“Oooh, this one’s gooooooood,” I caught myself saying out loud when I first tasted this tangy, spicy delight. While in some ways it is a traditional kimchi, the first thing that sets it apart is the use of red cabbage (or purple cabbage if you prefer to call it that). Red cabbage is packed with vitamin C and other nutrients that you don’t find in green cabbage or the traditional napa cabbage commonly used for kimchi. I used more spices too: Fresh garlic, ginger, onion and turmeric to go along with the red pepper flakes.
I also chose to salt the veggies as is commonly done with sauerkraut rather than make a brine more typical to kimchi. Just wanted to try something new as I like to experiment and it came out so well I’d definitely do it again.
I very much like this one and think you will too. Simple to make and even easier to eat.
Preparation Time: 20 minutes
Fermentation time: 3-4 weeks
Yield: 6 pints
3 lbs red cabbage
8 ounces diakon radish
2 Tbsp salt
for spicy paste
2 Tbsp fresh ginger
1 Tbsp fresh turmeric (or 1 tsp turmeric powder)
1/4 cup red pepper flakes
2 medium cloves garlic
1/3 medium onion
- Prepare the cabbage and daikon
Lightly wash the cabbage or peel off the outer leaves if they look a little distressed If you don’t remove any leaves, clean the outside of the cabbage gently. Slice the cabbage into strips approx 1/4″ wide. (the size isn’t that important, as it’s more of an aesthetic decision that anything else). Gently wash the daikon and cut it into strips about 1/4″ x 1/8″ x 1 1/2″. Again, the exact size is more of an aesthetic choice.
- Toss with salt
Place the cabbage and daikon in a large bowl and toss with the salt. If the quantity of you cabbage and daikon which you use is different, the salt ratio is approximately 1 Tbsp salt for each 1 1/2 lbs of veggies. See Measuring and Using Salt in Fermentations. Let it sit for an hour or so and toss a few times.
- Prepare the spice paste
Take the ginger, turmeric, garlic, red pepper flakes and onion and mince and combine. I find mixing pastes such as this are easier In a food processor (I use a Cuisinart Food Processor), but good old fashions knife and cutting board works just fine.
- Add in spices
Once the cabbae and daikon have sat with the tossed salt for an hour or so, combine with the spice paste. Mix well to distribute evenly.
- Place everything in fermenting vessel
Take all ingredients from the bowl including the liquid which may be pooling at the bottom and place in your fermentation vessel. If you’re looking for one, I personally recommend this fermentation crock. For a lower cost option, I’ve also used 1 gallon Anchor Hocking cookie jars.
Compress the ingredients in the vessel by pressing down with your fist. Your goal is to have the liquid rise to more than cover the ingredients. Place a weight on top of the ingredients. If you use a fermentation crock, then it should come with it’s own weights. If you use the cookie jar approach, you can take a large bottle filled with water and use it as a weight or fill a plastic bag with water (be sure it doesn’t leak first). If the liquid doesn’t yet rise up sufficiently to cover the vegetables, don’t fret just yet. Just give it some extra time, perhaps up to 8 hours or overnight. Compress again. If the liquid still doesn’t cover it add some water and mix it all up good so the already dissolved salt is well distributed. The more fresh your ingredients are, the more liquid will naturally leach from the veggies.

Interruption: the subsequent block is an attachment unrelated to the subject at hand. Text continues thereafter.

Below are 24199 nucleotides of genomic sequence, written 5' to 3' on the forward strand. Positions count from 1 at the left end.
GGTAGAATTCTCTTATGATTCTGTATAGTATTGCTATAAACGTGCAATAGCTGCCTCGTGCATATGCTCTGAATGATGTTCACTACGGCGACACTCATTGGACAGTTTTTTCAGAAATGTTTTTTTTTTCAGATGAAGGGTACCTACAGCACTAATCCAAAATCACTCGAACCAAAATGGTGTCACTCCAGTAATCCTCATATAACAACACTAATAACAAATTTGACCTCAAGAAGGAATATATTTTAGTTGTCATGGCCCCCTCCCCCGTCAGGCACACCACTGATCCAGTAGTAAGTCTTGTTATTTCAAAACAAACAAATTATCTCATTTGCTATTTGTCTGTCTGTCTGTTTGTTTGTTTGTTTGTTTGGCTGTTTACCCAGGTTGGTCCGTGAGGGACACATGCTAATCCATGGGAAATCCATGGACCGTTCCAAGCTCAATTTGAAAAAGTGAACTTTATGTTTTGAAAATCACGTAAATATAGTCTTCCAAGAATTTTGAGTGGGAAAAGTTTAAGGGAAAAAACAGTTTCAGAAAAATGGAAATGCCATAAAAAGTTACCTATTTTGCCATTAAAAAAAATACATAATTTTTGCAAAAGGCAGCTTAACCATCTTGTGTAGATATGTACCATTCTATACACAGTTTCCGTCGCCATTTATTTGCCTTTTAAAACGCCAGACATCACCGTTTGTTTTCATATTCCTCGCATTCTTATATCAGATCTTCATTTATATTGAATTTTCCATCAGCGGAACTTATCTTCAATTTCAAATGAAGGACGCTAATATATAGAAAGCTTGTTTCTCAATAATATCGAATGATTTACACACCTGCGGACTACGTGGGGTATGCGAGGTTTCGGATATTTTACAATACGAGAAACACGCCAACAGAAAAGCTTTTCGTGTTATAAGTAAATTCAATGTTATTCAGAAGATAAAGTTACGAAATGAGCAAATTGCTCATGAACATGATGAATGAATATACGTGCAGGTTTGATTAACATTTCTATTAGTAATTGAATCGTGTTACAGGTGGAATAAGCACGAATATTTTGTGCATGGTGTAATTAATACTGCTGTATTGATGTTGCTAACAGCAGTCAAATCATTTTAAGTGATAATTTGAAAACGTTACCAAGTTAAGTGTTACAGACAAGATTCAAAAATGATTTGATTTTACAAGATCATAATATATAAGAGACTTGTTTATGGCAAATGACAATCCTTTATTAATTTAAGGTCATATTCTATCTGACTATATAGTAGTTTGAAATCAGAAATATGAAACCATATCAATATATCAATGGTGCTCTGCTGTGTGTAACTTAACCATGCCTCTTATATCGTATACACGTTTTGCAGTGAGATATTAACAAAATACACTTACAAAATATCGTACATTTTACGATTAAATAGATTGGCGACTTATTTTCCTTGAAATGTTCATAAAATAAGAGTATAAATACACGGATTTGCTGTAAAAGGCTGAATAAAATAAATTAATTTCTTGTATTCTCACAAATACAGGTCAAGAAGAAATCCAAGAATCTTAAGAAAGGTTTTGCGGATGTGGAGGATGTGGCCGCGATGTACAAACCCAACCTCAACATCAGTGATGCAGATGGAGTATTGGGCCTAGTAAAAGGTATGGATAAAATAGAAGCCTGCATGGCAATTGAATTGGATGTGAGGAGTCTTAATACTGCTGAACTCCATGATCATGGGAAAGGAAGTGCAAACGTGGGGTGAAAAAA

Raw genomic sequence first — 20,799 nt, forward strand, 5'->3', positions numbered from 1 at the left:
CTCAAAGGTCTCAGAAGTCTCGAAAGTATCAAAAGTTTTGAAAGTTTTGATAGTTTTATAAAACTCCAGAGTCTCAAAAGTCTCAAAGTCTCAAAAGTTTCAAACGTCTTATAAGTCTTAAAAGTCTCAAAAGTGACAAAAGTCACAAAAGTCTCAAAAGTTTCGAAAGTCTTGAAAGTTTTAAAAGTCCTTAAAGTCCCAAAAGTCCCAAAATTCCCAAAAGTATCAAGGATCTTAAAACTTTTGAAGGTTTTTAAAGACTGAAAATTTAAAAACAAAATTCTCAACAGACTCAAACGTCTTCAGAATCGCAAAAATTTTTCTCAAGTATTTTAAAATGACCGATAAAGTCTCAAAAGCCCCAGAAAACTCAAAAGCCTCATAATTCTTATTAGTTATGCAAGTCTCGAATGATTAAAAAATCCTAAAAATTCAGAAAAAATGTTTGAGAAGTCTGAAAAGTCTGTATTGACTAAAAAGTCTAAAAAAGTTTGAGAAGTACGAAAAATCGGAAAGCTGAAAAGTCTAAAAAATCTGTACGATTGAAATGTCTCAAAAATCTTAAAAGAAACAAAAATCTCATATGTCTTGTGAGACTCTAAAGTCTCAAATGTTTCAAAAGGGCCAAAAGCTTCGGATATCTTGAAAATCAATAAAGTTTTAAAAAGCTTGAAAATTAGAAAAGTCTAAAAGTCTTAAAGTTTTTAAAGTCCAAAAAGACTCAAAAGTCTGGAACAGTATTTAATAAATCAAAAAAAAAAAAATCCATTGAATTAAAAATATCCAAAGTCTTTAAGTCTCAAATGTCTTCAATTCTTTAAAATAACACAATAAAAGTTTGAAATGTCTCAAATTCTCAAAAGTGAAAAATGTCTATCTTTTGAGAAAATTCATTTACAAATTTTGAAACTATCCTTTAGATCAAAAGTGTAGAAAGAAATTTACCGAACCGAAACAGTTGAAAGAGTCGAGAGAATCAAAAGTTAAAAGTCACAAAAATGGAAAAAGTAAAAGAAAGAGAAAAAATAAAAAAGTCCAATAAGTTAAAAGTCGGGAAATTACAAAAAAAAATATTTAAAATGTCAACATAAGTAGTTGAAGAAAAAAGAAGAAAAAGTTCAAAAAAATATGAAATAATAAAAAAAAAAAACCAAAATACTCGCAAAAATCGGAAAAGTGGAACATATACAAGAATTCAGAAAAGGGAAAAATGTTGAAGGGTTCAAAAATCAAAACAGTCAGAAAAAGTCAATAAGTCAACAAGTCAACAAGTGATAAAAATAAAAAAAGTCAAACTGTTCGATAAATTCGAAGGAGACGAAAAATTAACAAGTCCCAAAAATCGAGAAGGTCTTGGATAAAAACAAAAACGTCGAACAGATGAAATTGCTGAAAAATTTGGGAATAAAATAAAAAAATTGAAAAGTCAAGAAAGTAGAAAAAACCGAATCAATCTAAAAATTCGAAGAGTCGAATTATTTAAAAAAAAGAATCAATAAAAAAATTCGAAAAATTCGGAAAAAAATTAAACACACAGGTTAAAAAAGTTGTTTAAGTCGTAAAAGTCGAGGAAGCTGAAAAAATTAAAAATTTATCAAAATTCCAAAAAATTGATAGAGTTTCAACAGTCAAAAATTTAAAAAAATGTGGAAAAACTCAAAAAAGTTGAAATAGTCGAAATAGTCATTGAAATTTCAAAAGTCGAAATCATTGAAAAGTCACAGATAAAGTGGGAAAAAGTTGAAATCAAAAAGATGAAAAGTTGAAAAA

The point of covering it is to keep germs and molds from entering your ferment, while still allowing the ferment to breathe. You don’t ever want to cover a ferment tightly until you jar it up and put it in the fridge.
- Wait impatiently
Leave it to ferment for about 3-4 weeks. Other kimchis can take less time to ferment, but the longer ferment is important when working with fresh garlic, ginger, turmeric and onion. If you taste it occasionally through the fermentation period, you’ll see how the intensity of those spices settles down over time. The tartness from the cabbage can develop over time too which helps make the overall flavor more complex and appealing. Be cautious to always use clean hands and limit the amount of time the lid is off during your tasting forays as you don’t want to introduce mold spores or other microorganisms.
- Jar it up
This helps to significantly slow the fermentation.
This ferment is nice served as a simple side dish with asian or rice dishes. Next time you go to your refrigerator with the munchies, take a fork with you and pop open a jar and nibble away while you’re trying to figure out what else you might want to eat.
As I often do, I suggest making a lot and then giving it away by the jar. I made a double batch of this which made some of my friends happy. These little bacteria give so much to our fermentations, it’s only fitting that we do the same for our loved ones!